Where most equate the post World War 2 British Army with the FAL, it should not have been and should not have come to pass. Experimenting with surprising alacrity and inspired by German designs, the British Royal Arsenals went straight to work on the development of their next-generation rifle. Unlike the US, the British took stock of their standard engagements and concluded that full-power cartridges were not needed and that various intermediate loadings would be ideal for the shoulder-fired infantry weapon. Interestingly, this is the same concept cropping back up by the US Army today…
Further, the British forged ahead with two concepts that when fused with the intermediate cartridge, created a weapon well ahead of its time. The weapon was known as the EM-2 or “Rifle Number 9” during its brief formal adoption period.
The weapon featured three main concepts that may just grace the next fully modern service rifle. The EM-2 was a bullpup weapon, it had an excellent intermediate loading in the home-grown .280 British, and included a fixed 1x power optic to increase the hit potential of the individual soldier.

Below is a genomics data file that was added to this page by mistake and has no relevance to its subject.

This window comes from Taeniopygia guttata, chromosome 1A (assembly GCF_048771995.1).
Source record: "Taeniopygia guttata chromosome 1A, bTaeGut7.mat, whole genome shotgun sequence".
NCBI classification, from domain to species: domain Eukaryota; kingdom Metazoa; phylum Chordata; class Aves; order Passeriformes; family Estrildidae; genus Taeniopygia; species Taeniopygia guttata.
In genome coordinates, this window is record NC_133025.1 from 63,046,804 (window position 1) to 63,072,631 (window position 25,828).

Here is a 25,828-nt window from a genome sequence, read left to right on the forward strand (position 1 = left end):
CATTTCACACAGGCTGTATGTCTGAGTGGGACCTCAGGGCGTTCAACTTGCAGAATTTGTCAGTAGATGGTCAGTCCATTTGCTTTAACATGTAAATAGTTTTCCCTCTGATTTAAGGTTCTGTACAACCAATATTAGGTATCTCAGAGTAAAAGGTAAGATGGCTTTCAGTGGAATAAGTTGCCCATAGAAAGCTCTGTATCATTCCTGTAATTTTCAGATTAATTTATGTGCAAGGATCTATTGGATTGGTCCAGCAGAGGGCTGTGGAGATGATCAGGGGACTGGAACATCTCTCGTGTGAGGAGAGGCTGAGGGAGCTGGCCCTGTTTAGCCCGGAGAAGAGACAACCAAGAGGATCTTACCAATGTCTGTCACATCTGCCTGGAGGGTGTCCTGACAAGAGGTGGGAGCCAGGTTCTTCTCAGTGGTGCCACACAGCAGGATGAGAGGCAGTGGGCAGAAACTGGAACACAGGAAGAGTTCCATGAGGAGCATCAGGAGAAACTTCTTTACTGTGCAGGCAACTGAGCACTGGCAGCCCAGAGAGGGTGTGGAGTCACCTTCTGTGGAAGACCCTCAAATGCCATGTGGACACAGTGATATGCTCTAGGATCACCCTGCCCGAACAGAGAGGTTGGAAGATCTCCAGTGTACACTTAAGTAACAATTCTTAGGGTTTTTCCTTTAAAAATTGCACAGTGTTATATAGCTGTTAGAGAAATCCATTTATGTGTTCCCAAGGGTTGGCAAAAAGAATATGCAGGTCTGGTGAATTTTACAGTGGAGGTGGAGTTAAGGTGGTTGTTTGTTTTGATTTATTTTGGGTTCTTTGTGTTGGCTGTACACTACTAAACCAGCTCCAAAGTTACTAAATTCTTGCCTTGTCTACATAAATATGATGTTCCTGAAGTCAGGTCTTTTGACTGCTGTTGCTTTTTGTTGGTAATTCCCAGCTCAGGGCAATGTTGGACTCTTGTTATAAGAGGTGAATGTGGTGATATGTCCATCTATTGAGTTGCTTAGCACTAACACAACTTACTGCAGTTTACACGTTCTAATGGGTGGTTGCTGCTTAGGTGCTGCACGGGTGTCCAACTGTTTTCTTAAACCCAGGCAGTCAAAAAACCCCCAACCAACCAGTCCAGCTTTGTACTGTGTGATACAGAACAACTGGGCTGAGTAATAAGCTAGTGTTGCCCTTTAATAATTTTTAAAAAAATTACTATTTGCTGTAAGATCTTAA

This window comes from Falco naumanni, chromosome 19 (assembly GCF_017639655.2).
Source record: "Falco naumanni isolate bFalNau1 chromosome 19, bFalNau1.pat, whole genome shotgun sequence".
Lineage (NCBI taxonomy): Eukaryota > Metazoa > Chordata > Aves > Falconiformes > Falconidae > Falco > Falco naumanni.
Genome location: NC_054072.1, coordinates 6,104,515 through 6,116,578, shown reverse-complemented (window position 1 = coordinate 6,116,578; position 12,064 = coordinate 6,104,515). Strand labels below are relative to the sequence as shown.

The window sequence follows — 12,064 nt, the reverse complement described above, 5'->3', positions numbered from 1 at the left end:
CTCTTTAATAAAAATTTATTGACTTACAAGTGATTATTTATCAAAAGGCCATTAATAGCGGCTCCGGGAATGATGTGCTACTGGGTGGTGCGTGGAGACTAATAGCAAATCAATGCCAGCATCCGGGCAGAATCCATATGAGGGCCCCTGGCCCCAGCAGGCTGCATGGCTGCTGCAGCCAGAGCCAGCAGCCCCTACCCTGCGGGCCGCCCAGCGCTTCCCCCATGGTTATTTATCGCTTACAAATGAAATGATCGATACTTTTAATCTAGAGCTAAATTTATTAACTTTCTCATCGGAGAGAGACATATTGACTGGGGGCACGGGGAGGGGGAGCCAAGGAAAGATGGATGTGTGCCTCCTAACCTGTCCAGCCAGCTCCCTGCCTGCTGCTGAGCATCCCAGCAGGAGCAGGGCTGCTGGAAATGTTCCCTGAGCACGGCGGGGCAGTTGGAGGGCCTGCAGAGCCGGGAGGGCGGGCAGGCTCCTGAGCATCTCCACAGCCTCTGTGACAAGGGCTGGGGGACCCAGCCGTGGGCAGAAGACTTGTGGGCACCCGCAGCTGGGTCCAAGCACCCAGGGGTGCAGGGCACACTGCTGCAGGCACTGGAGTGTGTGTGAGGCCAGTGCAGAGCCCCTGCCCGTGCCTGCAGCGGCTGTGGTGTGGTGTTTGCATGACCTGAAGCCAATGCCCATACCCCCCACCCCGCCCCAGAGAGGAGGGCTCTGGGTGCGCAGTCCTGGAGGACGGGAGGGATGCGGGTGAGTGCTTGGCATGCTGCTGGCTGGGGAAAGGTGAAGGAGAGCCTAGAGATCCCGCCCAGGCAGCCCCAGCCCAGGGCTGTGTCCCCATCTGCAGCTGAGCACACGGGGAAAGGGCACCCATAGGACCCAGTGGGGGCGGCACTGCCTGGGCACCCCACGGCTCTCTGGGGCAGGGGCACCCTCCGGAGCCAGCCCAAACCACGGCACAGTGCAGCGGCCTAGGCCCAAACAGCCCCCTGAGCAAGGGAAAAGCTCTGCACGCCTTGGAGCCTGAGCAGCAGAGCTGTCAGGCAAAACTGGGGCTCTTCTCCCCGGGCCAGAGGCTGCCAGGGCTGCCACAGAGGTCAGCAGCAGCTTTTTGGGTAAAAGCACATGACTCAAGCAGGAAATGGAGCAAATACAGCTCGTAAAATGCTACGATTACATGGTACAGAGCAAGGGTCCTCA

Alas, the weapon was not to be due to the US Army’s complete and total ignorance. Their insistence of a .30 caliber cartridge was and still is short-sighted and only now is starting to change. To their credit, the British, wanting to play nice with the burgeoning NATO alliance acquiesced under the understanding that the US would adopt the FAL.
Instead, we adopted the M14 and we know how that story ends.
However, for the full story on the EM-2 and a full technical tear-down, check out Ian’s latest video on the rare and very much ahead of its time EM-2 rifle.